See this image and a full, detailed description of the European wildcat. Is this a hybrid?
The taxonomy of the wildcat has been, and still is, in dispute. Taxonomy, in this instance, means the scientific classification of the species called the “wildcat” into subspecies.There is a lack of certainty as to wildcat subspecies. This affects how to present an article on the European wildcat. Genetic analysis is gradually creating more certainties but initially it creates uncertainty as previous classifications are then considered to be inaccurate.
The current position is that there are probably five subspecies of wildcat:
- European wildcat – Felis silvestris silvestris
- Chinese desert (mountain) cat – Felis silvestris bieti
- African wildcat or Near Eastern wildcat – Felis silvestris lybica
- Asiatic wildcat – Felis silvestris ornata
- Southern African wildcat – Felis silvestris cafra
The Scottish wildcat is considered a European wildcat. The Scottish Wildcat Association have classified their cat as a subspecies: Felis silvestris grampia. Classification is still in dispute it seems.
The appearance is similar to today’s domestic tabby cat. This is because the domestic cat is a close relative of the Near Eastern wildcat or African wildcat. The group of 5 subspecies have a similar appearance.
The European wildcat has strong facial markings that are reminiscent of many wild cat species but which are never seem on domestic cats. This wildcat subspecies is the size of a large domestic cat. It looks more robust that a domestic cat. The European subspecies is less slender than the African wildcat although the weight is the same.
The European wildcat is a stocky (cobby in show cat language) cat. The coat is tabby and there is clear ticking as well. The classic tabby “M” is visible on the forehead.
The coat color is grey-brown and there are dark stripes over the torso, tail, head and limbs. The chin and chest is white.
This is very wide from Scotland in the west to the Caspian Sea in the east.
See wildcat distribution in general.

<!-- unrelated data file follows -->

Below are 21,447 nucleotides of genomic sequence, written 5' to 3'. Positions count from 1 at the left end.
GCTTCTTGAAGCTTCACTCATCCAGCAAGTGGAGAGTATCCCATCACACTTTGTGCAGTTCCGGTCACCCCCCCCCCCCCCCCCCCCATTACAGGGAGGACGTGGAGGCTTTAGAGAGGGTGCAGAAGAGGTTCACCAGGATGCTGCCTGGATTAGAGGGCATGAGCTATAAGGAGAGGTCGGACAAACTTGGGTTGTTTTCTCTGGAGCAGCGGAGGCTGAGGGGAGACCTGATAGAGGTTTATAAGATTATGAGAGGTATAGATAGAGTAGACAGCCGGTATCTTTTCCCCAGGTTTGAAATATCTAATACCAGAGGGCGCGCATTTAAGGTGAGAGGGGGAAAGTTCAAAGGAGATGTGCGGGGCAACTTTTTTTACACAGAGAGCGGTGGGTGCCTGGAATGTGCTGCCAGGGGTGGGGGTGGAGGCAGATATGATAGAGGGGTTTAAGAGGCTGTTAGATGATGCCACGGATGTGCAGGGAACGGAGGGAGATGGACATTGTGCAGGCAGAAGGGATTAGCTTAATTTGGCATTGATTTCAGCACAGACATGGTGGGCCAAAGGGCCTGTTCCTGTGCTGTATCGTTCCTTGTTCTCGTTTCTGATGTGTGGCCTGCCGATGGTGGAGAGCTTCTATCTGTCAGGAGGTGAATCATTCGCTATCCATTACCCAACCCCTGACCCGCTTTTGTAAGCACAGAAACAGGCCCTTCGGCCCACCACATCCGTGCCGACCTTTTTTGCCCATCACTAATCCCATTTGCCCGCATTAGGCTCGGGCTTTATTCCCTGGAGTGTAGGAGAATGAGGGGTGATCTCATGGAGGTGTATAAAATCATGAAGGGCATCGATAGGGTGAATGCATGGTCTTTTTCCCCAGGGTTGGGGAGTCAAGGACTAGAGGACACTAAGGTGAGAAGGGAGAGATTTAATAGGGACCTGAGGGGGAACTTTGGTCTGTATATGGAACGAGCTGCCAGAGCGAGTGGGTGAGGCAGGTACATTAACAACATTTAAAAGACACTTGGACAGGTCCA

The distribution is, in fact, greatly fragmented – what the IUCN Red ListTM call a “relic distribution” – a range that has been much reduced over the preceding 2-300 years. This cat is probably extinct in Czech Republic, Netherlands and Austria for example. Populations appear stable or are decreasing depending on the region (at 2011).
As their geographic range is very wide, extending well beyond the political concept of what constitutes Europe, the habitat differs considerably across its range. A common requirement is cover for hunting, resting and birthing. The European wildcat habitat includes:
- pine forests, woodlands, moorlands, mountainous landscape and scrub – Scotland
- mixed forest – Carpathian Mountains
- montane forests – Eastern Europe
As to elevation above sea level the European wildcat will avoid deep snow.
See hunting and habitat.
Prey includes small animals such as rodents: voles, mice, rat. Wildcats in Slovakia primarily feed on meadow mouse (61.5% – frequency of occurrence of prey items in diet (% of samples – scats1).
Two litters per year for some females. Captive European wild cats have litters of 1-8 kittens. Gestation is 63-69 days. At about 6 weeks of age the young begin to eat mice and birds and venture out of the den 10-12 weeks of age.
Threats & Conservation
I have an article on the threats and conservation of the European, African and Asian wildcats. Gamekeepers would kill the wildcat because it killed game bird chicks.
Hybridization is probably the biggest single threat. It could be argued that many European wildcats are hybrids, a cross between random bred feral and domestic cats and the purebred wildcat. The classic example is the problem faced by the Scottish wildcat and its hybridization.
From the Scottish wildcat survey.
Status in the Wild
The IUCN Red List assess the wildcat generally in terms of its survival in the wild. The European not assessed separately. The assessment is Least Concern.
1. Wild Cats of the World page 89 ISBN-13: 978-0-226-77999-7